Somewhere along the way Atlas realized there had to be a better way. His prison stay and the 007 flick blade that flapped open his face and left the emblematic scar that runs from the top of his skull to his jaw were enough for a young Atlas to join his friend Kevin Rooney up in Catskill, New York where Rooney had been boxing under a guy by the name of Cus D’Amato.

Although Atlas says he was knocking everyone out in the amateurs, soon he had to quit fighting because of scoliosis. D’Amato, a father figure of the highest order, gave Atlas new life as a man and then as a trainer, and created “the young master,” the one who for four years taught MTyson how to box. Throughout his seven-year tenure with Cus, Teddy was never paid. In fact, he had to pay to stay in Catskill. Well, that’s not true, his father, the doctor, paid.


At first blush, the demonstrative, authoritative Atlas is worlds apart from the soft-spoken, Roach still boyish at 56. But they wouldn’t both be in boxing for as long as they have if that were true.

Freddie may never have been a family man like Teddy but he certainly came to be the patriarch of The Wild Card Gym and the most well-respected trainer of the last twenty years, interestingly about the time Atlas stepped down from the corner and got behind the microphone. Perhaps this is part of the problem, part of the animosity between the two. There can only be one father.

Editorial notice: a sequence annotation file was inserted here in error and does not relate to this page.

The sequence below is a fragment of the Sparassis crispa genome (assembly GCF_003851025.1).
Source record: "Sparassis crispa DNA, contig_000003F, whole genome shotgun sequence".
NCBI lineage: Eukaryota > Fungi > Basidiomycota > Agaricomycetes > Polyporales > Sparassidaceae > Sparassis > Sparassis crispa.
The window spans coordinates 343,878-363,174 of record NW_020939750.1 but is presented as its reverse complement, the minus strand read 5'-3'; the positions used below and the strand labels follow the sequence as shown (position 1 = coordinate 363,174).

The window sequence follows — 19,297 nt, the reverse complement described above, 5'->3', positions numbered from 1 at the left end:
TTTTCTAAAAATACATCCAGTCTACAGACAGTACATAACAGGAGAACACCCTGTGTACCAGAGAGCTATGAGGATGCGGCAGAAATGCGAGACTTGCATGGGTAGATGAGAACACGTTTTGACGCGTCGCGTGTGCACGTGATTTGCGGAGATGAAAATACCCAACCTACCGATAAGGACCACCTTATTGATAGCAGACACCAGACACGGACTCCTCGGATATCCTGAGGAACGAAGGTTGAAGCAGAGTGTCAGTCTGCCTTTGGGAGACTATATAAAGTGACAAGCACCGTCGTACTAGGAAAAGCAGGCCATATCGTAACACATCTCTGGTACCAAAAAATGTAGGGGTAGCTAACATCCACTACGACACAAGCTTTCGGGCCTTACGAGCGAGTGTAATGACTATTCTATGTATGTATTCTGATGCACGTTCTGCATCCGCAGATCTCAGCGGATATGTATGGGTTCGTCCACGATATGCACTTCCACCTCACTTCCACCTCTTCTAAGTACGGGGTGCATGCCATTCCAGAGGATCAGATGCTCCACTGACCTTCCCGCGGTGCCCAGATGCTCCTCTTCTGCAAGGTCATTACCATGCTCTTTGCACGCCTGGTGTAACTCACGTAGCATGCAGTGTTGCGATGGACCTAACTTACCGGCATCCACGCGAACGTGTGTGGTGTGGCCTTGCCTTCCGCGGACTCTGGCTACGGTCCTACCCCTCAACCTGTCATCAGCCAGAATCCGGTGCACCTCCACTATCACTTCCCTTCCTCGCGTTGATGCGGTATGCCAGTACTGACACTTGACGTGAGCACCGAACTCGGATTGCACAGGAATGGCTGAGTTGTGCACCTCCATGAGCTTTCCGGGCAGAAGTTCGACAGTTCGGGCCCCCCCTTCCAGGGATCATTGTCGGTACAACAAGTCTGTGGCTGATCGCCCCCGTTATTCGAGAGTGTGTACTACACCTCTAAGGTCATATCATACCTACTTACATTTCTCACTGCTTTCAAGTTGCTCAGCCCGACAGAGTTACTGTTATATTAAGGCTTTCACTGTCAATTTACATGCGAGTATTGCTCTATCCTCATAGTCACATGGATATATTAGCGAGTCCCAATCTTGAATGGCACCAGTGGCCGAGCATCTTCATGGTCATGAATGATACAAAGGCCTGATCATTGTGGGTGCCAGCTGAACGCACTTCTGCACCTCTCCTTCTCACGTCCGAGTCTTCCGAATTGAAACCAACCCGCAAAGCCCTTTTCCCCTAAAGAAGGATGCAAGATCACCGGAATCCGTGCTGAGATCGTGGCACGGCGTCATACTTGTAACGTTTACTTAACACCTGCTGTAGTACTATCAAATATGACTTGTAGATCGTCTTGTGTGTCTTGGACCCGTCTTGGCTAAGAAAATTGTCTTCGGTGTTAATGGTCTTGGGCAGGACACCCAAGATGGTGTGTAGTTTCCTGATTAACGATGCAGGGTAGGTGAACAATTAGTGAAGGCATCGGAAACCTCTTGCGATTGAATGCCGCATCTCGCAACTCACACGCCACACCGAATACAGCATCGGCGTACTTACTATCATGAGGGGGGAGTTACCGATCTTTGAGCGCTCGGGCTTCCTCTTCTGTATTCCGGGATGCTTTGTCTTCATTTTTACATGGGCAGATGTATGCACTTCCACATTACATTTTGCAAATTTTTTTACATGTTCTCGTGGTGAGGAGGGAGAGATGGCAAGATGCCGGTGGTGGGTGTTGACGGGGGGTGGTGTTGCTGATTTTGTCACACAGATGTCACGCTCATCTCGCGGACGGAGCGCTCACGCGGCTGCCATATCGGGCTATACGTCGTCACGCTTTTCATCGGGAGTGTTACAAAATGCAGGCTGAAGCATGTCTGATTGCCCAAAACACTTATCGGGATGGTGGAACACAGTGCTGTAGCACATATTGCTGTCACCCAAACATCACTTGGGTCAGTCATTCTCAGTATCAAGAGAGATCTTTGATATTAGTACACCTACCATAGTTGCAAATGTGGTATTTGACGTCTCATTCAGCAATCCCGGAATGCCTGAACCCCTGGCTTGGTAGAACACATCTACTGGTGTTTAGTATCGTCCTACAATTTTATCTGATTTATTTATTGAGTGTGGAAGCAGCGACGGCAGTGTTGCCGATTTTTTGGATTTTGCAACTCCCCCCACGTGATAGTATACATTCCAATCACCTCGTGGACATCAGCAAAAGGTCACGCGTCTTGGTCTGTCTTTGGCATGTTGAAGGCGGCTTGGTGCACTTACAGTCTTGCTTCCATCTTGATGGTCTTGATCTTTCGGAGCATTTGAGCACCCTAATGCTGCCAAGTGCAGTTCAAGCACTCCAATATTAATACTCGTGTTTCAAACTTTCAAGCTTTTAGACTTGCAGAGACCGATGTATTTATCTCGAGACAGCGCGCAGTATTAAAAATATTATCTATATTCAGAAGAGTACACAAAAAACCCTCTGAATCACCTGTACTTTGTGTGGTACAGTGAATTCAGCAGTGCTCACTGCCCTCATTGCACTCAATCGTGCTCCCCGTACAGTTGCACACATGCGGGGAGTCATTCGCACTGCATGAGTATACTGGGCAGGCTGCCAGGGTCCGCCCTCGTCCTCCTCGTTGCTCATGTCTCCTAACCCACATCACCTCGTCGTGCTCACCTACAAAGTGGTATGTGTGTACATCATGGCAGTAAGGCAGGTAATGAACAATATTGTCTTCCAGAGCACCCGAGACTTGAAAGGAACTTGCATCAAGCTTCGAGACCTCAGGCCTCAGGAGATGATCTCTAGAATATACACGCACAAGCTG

With Timothy Bradley’s demolishing of Brandon Rios this past November, surely “The Desert Storm” made claim to a new trainer, if not a new “father.” Although no longer young, the 59-year-old Atlas proved ever the master.

The same man who took a scared kid from Brownsville who used to hide between abandoned buildings to the verge of greatness in the sport of boxing as well as the same man to bring Michael Moorer and Alexander Povetkin to heavyweight world titles. (The title, by the way, that Moorer won from Holyfield in 1993 came shortly after the death of Atlas’ father, for which Atlas in his book attributes to his father looking out for him.)

I’m not sure if Roach attributes his success to his father but based on that Real Sports interview he knows for sure he wouldn’t be in boxing without him.

And so they in boxing styles make fights.  But this one is hard to call.  Seems Teddy and Freddie come up about the same.

(photo via)